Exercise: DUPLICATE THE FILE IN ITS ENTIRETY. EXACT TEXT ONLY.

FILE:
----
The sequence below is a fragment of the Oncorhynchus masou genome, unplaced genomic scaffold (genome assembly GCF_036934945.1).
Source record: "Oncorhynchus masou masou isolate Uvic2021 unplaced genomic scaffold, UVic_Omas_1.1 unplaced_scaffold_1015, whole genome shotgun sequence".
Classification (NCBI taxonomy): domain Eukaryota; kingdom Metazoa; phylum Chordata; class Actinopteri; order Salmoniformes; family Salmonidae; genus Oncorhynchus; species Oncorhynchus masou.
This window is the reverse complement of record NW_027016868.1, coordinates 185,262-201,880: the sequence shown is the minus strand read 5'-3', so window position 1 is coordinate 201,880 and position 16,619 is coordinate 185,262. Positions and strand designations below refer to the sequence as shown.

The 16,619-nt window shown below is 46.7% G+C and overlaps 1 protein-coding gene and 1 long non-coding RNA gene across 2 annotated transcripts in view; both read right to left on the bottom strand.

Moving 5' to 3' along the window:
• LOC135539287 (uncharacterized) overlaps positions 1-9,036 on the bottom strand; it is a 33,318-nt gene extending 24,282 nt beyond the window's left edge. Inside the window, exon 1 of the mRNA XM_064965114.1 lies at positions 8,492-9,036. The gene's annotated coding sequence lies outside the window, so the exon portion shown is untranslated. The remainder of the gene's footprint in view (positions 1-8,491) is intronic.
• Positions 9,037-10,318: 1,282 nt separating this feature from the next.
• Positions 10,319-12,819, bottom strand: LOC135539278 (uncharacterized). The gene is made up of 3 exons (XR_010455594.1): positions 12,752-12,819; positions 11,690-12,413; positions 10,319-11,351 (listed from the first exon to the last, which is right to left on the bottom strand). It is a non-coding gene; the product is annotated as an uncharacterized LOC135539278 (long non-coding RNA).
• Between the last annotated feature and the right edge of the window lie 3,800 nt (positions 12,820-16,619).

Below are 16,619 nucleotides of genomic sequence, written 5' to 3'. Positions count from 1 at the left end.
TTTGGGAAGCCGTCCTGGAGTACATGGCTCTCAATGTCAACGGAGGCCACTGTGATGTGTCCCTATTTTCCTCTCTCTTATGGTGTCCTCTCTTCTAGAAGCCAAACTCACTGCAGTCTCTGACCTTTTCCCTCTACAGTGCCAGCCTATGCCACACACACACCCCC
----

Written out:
The sequence below is a fragment of the Oncorhynchus masou genome, unplaced genomic scaffold (genome assembly GCF_036934945.1).
Source record: "Oncorhynchus masou masou isolate Uvic2021 unplaced genomic scaffold, UVic_Omas_1.1 unplaced_scaffold_1015, whole genome shotgun sequence".
Classification (NCBI taxonomy): domain Eukaryota; kingdom Metazoa; phylum Chordata; class Actinopteri; order Salmoniformes; family Salmonidae; genus Oncorhynchus; species Oncorhynchus masou.
This window is the reverse complement of record NW_027016868.1, coordinates 185,262-201,880: the sequence shown is the minus strand read 5'-3', so window position 1 is coordinate 201,880 and position 16,619 is coordinate 185,262. Positions and strand designations below refer to the sequence as shown.

The 16,619-nt window shown below is 46.7% G+C and overlaps 1 protein-coding gene and 1 long non-coding RNA gene across 2 annotated transcripts in view; both read right to left on the bottom strand.

Moving 5' to 3' along the window:
• LOC135539287 (uncharacterized) overlaps positions 1-9,036 on the bottom strand; it is a 33,318-nt gene extending 24,282 nt beyond the window's left edge. Inside the window, exon 1 of the mRNA XM_064965114.1 lies at positions 8,492-9,036. The gene's annotated coding sequence lies outside the window, so the exon portion shown is untranslated. The remainder of the gene's footprint in view (positions 1-8,491) is intronic.
• Positions 9,037-10,318: 1,282 nt separating this feature from the next.
• Positions 10,319-12,819, bottom strand: LOC135539278 (uncharacterized). The gene is made up of 3 exons (XR_010455594.1): positions 12,752-12,819; positions 11,690-12,413; positions 10,319-11,351 (listed from the first exon to the last, which is right to left on the bottom strand). It is a non-coding gene; the product is annotated as an uncharacterized LOC135539278 (long non-coding RNA).
• Between the last annotated feature and the right edge of the window lie 3,800 nt (positions 12,820-16,619).

Below are 16,619 nucleotides of genomic sequence, written 5' to 3'. Positions count from 1 at the left end.
TTTGGGAAGCCGTCCTGGAGTACATGGCTCTCAATGTCAACGGAGGCCACTGTGATGTGTCCCTATTTTCCTCTCTCTTATGGTGTCCTCTCTTCTAGAAGCCAAACTCACTGCAGTCTCTGACCTTTTCCCTCTACAGTGCCAGCCTATGCCACACACACACCCCC